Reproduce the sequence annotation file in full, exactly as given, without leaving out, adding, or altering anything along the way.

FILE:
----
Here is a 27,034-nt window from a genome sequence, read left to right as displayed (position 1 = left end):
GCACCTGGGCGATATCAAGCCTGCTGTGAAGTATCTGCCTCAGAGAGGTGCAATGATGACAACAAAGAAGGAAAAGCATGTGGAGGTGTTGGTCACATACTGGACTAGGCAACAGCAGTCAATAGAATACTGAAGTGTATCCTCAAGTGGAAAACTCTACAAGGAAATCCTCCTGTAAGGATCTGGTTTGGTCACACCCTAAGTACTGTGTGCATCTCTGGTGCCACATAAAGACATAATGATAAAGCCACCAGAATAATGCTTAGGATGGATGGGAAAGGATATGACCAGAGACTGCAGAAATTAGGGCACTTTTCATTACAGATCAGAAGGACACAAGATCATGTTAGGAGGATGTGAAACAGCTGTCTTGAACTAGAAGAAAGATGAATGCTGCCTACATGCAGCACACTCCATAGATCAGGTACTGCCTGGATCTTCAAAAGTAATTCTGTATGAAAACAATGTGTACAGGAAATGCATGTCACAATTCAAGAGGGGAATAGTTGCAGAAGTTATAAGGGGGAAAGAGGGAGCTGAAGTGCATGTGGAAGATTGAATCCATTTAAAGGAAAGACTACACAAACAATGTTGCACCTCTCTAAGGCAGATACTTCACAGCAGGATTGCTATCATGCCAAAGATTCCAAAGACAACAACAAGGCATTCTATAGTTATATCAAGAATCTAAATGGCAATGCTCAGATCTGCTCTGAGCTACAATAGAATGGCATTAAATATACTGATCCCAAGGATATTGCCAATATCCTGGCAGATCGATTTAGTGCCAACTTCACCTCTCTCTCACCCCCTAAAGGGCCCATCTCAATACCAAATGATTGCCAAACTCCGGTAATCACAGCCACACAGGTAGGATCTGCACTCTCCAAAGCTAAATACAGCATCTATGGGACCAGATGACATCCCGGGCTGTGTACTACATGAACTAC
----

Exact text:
Here is a 27,034-nt window from a genome sequence, read left to right as displayed (position 1 = left end):
GCACCTGGGCGATATCAAGCCTGCTGTGAAGTATCTGCCTCAGAGAGGTGCAATGATGACAACAAAGAAGGAAAAGCATGTGGAGGTGTTGGTCACATACTGGACTAGGCAACAGCAGTCAATAGAATACTGAAGTGTATCCTCAAGTGGAAAACTCTACAAGGAAATCCTCCTGTAAGGATCTGGTTTGGTCACACCCTAAGTACTGTGTGCATCTCTGGTGCCACATAAAGACATAATGATAAAGCCACCAGAATAATGCTTAGGATGGATGGGAAAGGATATGACCAGAGACTGCAGAAATTAGGGCACTTTTCATTACAGATCAGAAGGACACAAGATCATGTTAGGAGGATGTGAAACAGCTGTCTTGAACTAGAAGAAAGATGAATGCTGCCTACATGCAGCACACTCCATAGATCAGGTACTGCCTGGATCTTCAAAAGTAATTCTGTATGAAAACAATGTGTACAGGAAATGCATGTCACAATTCAAGAGGGGAATAGTTGCAGAAGTTATAAGGGGGAAAGAGGGAGCTGAAGTGCATGTGGAAGATTGAATCCATTTAAAGGAAAGACTACACAAACAATGTTGCACCTCTCTAAGGCAGATACTTCACAGCAGGATTGCTATCATGCCAAAGATTCCAAAGACAACAACAAGGCATTCTATAGTTATATCAAGAATCTAAATGGCAATGCTCAGATCTGCTCTGAGCTACAATAGAATGGCATTAAATATACTGATCCCAAGGATATTGCCAATATCCTGGCAGATCGATTTAGTGCCAACTTCACCTCTCTCTCACCCCCTAAAGGGCCCATCTCAATACCAAATGATTGCCAAACTCCGGTAATCACAGCCACACAGGTAGGATCTGCACTCTCCAAAGCTAAATACAGCATCTATGGGACCAGATGACATCCCGGGCTGTGTACTACATGAACTAC